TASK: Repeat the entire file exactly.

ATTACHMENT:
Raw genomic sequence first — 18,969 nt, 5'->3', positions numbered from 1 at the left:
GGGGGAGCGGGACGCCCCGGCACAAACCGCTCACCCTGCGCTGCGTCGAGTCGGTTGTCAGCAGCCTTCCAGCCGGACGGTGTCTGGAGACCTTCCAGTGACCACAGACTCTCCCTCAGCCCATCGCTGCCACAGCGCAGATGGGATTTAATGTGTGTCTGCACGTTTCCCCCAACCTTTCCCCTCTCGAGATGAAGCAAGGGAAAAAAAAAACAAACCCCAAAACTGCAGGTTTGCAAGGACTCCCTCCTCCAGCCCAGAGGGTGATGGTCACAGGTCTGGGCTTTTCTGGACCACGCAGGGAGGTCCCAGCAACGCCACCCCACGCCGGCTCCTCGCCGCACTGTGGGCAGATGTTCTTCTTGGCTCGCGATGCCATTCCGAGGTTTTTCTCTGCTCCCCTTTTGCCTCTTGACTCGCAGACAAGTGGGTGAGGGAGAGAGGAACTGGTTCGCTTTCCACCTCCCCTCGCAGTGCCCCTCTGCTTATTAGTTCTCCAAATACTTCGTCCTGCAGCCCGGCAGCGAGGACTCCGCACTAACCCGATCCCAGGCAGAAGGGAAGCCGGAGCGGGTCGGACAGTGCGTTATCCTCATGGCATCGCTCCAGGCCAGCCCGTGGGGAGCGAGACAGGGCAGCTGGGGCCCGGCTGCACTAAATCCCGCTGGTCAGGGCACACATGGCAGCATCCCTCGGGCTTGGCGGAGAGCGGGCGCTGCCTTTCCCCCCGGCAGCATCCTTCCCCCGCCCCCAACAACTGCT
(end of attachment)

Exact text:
Raw genomic sequence first — 18,969 nt, 5'->3', positions numbered from 1 at the left:
GGGGGAGCGGGACGCCCCGGCACAAACCGCTCACCCTGCGCTGCGTCGAGTCGGTTGTCAGCAGCCTTCCAGCCGGACGGTGTCTGGAGACCTTCCAGTGACCACAGACTCTCCCTCAGCCCATCGCTGCCACAGCGCAGATGGGATTTAATGTGTGTCTGCACGTTTCCCCCAACCTTTCCCCTCTCGAGATGAAGCAAGGGAAAAAAAAAACAAACCCCAAAACTGCAGGTTTGCAAGGACTCCCTCCTCCAGCCCAGAGGGTGATGGTCACAGGTCTGGGCTTTTCTGGACCACGCAGGGAGGTCCCAGCAACGCCACCCCACGCCGGCTCCTCGCCGCACTGTGGGCAGATGTTCTTCTTGGCTCGCGATGCCATTCCGAGGTTTTTCTCTGCTCCCCTTTTGCCTCTTGACTCGCAGACAAGTGGGTGAGGGAGAGAGGAACTGGTTCGCTTTCCACCTCCCCTCGCAGTGCCCCTCTGCTTATTAGTTCTCCAAATACTTCGTCCTGCAGCCCGGCAGCGAGGACTCCGCACTAACCCGATCCCAGGCAGAAGGGAAGCCGGAGCGGGTCGGACAGTGCGTTATCCTCATGGCATCGCTCCAGGCCAGCCCGTGGGGAGCGAGACAGGGCAGCTGGGGCCCGGCTGCACTAAATCCCGCTGGTCAGGGCACACATGGCAGCATCCCTCGGGCTTGGCGGAGAGCGGGCGCTGCCTTTCCCCCCGGCAGCATCCTTCCCCCGCCCCCAACAACTGCT